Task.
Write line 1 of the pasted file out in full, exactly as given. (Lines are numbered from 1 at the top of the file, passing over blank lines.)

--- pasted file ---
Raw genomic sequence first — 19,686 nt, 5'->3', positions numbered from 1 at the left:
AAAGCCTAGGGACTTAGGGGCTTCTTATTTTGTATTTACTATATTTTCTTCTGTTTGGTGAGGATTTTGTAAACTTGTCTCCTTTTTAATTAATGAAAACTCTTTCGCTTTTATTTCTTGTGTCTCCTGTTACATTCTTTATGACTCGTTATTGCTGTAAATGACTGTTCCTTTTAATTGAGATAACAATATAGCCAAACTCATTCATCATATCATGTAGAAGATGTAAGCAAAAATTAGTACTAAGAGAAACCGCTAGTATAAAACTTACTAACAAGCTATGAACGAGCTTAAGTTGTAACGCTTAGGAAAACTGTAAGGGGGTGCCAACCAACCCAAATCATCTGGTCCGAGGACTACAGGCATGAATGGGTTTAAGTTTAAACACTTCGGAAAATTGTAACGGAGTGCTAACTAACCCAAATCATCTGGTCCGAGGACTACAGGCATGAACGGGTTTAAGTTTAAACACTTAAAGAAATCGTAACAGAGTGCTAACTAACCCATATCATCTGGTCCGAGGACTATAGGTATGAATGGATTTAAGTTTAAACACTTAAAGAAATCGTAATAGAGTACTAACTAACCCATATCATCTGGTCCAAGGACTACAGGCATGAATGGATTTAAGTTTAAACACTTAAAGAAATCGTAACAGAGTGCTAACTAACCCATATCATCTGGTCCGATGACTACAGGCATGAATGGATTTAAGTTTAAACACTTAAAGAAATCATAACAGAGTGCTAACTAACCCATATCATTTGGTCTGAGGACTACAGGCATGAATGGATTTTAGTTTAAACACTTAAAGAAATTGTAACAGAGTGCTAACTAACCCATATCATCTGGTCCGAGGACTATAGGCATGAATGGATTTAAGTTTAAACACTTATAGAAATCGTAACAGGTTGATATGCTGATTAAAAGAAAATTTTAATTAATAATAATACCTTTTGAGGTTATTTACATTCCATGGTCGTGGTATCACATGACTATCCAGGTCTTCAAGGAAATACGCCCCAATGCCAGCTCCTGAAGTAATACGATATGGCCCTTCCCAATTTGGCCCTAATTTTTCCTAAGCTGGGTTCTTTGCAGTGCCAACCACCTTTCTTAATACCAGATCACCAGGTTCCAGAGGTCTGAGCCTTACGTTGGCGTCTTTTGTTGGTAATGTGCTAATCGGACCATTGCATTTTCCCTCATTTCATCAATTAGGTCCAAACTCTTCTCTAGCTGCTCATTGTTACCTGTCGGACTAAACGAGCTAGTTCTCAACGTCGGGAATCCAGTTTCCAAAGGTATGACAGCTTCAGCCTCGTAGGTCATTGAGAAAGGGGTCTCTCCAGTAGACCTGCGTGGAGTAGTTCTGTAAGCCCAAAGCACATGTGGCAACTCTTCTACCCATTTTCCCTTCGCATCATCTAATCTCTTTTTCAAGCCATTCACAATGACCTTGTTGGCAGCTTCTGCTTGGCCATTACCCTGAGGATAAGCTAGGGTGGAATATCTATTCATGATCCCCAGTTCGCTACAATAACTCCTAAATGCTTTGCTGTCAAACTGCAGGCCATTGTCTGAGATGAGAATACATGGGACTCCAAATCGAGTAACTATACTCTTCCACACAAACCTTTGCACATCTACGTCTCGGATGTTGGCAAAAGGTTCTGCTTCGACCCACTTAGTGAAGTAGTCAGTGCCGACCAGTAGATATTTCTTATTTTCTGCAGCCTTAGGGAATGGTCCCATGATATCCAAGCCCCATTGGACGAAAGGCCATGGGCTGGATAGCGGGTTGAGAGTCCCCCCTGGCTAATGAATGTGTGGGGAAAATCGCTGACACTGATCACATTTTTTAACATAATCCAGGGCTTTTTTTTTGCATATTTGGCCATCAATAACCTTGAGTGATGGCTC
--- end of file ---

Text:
Raw genomic sequence first — 19,686 nt, 5'->3', positions numbered from 1 at the left: